Combining a deep understanding of both technology and healthcare is necessary in order to create a next level, noninvasive remote monitoring sensing platform. This technology is possible by empowering physicians with actionable, real time data so they can make the most informed medical decisions possible.
In the U.S. alone, more than 150 million people live with chronic conditions which is responsible for 75% of health care costs. The lack of cooperation between technology and patients is hindering the ability to acquire accurate data, which then prevents patients from receiving proper care. For example, existing systems for dialysis patients only account for 15% of a patient’s life. Providing physicians with the data for the missing 85% of a patient’s life will allow them to facilitate better care, and reduce avoidable hospitalizations. In order to stop those numbers from continuing to skyrocket, we recognize we are in dire need for a different approach to better accommodate and manage care outside of the clinical setting. We believe the market is ripe for disruption because of one dimensional monitoring solutions, high rates of hospitalization and insufficient tools for managing patient populations at scale.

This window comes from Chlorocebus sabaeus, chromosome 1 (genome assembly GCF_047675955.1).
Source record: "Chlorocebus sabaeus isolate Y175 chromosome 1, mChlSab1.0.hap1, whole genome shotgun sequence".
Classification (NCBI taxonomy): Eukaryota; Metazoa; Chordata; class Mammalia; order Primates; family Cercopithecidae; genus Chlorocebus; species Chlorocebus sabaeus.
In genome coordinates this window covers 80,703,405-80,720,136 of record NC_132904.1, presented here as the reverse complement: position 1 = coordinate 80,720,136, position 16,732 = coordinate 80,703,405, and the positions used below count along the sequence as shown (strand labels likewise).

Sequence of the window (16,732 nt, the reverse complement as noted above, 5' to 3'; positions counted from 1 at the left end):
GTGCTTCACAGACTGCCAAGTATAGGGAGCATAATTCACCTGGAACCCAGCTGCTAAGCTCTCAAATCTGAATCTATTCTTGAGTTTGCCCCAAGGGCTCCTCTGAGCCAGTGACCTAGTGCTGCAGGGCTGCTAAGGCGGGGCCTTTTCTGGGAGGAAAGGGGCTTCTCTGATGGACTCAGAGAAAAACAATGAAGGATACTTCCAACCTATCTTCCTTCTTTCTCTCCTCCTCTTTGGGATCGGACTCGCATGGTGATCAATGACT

Patient compliance is a major key to successful care; however, a comfortable and noninvasive device that streams consistent data to physicians is not currently available on the market today. Remote patient monitoring platforms should not only be vertically integrated with proprietary sensing technology, but should also connect with other clinical sensor products. This data needs to be secure during its entire life cycle from the wearable, to the hub and to the cloud. From start to finish, the patient’s data needs to be readily accessible at all times and never vulnerable.
Particularly with our current circumstances — shelter in place orders and heightened health concerns with COVID-19 — we see telehealth being pushed into the mainstream and the FDA rapidly approving solutions more than ever before. Giving patients and clinicians the opportunity to better monitor their chronic conditions without introducing greater risk of receiving treatment or check-ups in physical locations when possible.
There are many moving parts to healthcare which need to be taken apart and rebuilt stronger and better than ever. In order to achieve this, we must redirect our efforts from focusing on individual stakeholder advantages to cumulative achievements across the healthcare ecosystem. By combining the collective knowledge from physicians and technology experts, we will succeed in creating a better experience for those with chronic illness and the clinicians who care for them.[/vc_column_text][/vc_column][/vc_row]